Insider threats are on the rise and many companies are not prepared to handle them, results of a recent comprehensive survey showed.
The Insider Threat Report, released yesterday (June 18), is based on the insights of over 500 cybersecurity professionals and explores the efforts being made to prevent, detect and remediate insider threats. Crowd Research Partners, a research firm that creates crowd-sourced thought leadership content, conducted the survey in conjunction with the Information Security Community on LinkedIn and leading security vendors.
According to the report, 62 percent of respondents said the number of instances surrounding insider threats have increased over the last 12 months. Despite this, the study still found less than 50 percent of organizations have the right controls in place to prevent insider attacks.
The report further discusses which user categories represent the largest threat, the most vulnerable applications and data, common launch points for attacks, budget trends and more, the company release said.
These types of threats are usually posed by privileged users – such as system administrators, database administrators and managers – who have access to sensitive company information.
Fifty-nine percent of survey respondents said these privileged users represent the biggest risk to organizations, closely followed by contractors and consultants (48 percent) and then regular employees (46 percent).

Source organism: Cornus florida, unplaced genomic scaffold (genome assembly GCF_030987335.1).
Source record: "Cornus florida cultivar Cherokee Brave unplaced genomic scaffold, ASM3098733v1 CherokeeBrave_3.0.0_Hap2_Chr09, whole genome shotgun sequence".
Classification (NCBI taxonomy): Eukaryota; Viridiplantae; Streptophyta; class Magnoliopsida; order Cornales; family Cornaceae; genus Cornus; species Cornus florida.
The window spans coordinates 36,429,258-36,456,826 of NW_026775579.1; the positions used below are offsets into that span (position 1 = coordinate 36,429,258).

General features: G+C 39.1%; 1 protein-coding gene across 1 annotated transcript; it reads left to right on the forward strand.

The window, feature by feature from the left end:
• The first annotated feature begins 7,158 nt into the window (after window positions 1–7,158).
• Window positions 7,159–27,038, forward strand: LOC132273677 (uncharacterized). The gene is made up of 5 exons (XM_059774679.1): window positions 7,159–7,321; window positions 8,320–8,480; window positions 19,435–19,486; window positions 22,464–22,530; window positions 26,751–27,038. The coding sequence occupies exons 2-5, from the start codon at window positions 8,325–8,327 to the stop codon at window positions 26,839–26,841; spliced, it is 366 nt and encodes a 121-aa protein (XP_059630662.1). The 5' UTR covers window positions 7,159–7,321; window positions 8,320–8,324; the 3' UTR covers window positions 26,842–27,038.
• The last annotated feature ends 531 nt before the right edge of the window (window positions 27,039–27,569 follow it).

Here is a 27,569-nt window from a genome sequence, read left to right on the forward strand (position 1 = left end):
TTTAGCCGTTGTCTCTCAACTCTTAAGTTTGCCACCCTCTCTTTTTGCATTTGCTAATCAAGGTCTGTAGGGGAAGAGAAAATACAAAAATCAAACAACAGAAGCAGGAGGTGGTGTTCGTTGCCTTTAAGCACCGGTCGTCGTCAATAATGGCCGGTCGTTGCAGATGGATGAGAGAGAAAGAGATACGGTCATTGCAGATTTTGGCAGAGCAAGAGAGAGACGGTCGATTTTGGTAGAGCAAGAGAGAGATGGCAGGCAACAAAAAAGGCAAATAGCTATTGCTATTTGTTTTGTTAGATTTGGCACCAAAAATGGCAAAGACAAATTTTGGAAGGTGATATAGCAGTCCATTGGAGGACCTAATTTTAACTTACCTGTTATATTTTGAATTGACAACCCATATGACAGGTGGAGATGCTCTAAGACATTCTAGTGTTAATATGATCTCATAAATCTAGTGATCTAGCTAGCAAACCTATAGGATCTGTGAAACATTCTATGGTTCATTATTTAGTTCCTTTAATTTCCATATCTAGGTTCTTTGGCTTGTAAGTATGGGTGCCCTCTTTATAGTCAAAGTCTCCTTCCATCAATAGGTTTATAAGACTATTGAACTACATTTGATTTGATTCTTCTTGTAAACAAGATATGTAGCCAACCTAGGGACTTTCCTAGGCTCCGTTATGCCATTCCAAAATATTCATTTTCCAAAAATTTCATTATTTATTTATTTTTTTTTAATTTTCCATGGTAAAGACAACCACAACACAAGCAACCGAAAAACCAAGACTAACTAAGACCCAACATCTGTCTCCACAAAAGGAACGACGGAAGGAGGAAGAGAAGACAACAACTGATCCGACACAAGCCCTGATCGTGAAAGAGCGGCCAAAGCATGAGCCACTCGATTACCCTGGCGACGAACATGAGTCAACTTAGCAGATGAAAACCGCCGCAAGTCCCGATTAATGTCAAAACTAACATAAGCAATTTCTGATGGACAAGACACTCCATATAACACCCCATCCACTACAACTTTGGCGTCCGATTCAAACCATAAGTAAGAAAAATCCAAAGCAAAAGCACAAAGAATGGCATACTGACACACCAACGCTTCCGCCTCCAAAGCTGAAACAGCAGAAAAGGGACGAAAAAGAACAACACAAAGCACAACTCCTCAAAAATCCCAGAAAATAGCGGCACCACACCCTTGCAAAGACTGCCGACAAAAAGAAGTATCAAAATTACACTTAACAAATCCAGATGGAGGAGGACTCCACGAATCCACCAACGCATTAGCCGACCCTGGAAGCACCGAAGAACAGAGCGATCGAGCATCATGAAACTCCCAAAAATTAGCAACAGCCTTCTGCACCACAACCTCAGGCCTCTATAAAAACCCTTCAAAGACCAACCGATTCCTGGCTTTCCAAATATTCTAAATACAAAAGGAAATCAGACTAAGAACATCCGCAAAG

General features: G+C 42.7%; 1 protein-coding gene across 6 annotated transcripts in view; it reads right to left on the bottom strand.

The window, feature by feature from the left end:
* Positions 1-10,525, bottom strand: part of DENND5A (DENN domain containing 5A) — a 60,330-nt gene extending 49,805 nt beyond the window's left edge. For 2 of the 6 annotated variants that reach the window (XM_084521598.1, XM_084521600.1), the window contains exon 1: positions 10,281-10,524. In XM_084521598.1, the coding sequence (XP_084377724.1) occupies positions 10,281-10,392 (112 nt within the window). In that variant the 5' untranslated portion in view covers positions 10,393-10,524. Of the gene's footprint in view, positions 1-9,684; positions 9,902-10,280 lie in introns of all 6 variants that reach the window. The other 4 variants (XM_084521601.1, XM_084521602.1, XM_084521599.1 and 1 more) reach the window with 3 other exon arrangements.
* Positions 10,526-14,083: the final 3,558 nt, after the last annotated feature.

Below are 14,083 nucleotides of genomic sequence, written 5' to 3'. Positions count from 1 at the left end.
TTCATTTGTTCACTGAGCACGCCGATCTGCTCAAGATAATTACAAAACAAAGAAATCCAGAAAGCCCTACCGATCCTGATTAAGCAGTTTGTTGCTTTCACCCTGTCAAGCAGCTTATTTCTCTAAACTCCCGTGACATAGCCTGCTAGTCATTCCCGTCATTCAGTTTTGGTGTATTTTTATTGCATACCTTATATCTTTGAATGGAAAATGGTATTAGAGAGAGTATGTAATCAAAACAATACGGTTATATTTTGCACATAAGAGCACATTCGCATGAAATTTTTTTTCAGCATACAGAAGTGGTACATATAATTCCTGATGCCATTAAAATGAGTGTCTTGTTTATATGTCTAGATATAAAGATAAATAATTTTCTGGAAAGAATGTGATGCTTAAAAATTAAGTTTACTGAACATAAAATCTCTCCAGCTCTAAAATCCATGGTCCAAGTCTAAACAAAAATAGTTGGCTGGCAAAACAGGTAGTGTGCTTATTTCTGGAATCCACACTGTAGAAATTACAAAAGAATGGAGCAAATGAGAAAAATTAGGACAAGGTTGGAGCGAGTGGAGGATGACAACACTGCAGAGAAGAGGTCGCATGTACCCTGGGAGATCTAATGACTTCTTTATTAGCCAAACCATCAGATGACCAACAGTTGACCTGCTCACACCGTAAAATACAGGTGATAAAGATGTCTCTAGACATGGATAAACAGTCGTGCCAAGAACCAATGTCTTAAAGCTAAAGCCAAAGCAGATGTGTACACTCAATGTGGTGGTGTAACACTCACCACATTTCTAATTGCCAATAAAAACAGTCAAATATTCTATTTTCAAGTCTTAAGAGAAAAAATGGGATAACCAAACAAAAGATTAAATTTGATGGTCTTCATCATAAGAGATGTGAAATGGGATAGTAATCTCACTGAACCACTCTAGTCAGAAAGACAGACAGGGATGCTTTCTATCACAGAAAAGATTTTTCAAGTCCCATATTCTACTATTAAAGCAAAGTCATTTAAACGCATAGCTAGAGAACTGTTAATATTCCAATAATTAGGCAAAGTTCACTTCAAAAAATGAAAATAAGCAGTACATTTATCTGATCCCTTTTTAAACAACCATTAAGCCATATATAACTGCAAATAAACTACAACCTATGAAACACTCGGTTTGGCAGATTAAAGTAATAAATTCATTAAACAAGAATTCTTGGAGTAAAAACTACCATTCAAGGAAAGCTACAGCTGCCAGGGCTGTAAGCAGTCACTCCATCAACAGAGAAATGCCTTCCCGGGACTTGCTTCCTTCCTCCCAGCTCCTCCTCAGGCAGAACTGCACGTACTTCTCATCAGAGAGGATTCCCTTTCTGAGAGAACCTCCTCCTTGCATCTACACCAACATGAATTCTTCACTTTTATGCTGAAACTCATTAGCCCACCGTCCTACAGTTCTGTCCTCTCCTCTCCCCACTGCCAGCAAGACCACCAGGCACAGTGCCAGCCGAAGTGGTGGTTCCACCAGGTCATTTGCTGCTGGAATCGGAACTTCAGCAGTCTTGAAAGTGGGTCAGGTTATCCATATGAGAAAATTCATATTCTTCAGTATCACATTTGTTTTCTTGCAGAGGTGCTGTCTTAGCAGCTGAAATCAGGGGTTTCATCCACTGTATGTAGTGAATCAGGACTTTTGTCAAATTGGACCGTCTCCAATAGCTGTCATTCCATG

Whether insider threats are implemented deliberately or happen inadvertently through the actions of those with access to valuable data, an organization may put itself more at risk by not having the appropriate systems in place.
Insufficient data protection strategies or solutions, an increasing amount of data leaving the network perimeter via mobile devices and Web access, and a lack of employee awareness and training, are found to be just some of the reasons perpetuating insider threats, Enterprise Tech reported.
Considering 62 percent of cybersecurity professionals who took the survey said insider attacks are far more difficult to detect and prevent as compared to external attacks, the report’s results may cause businesses to think twice about leaving data vulnerable to insider forces.
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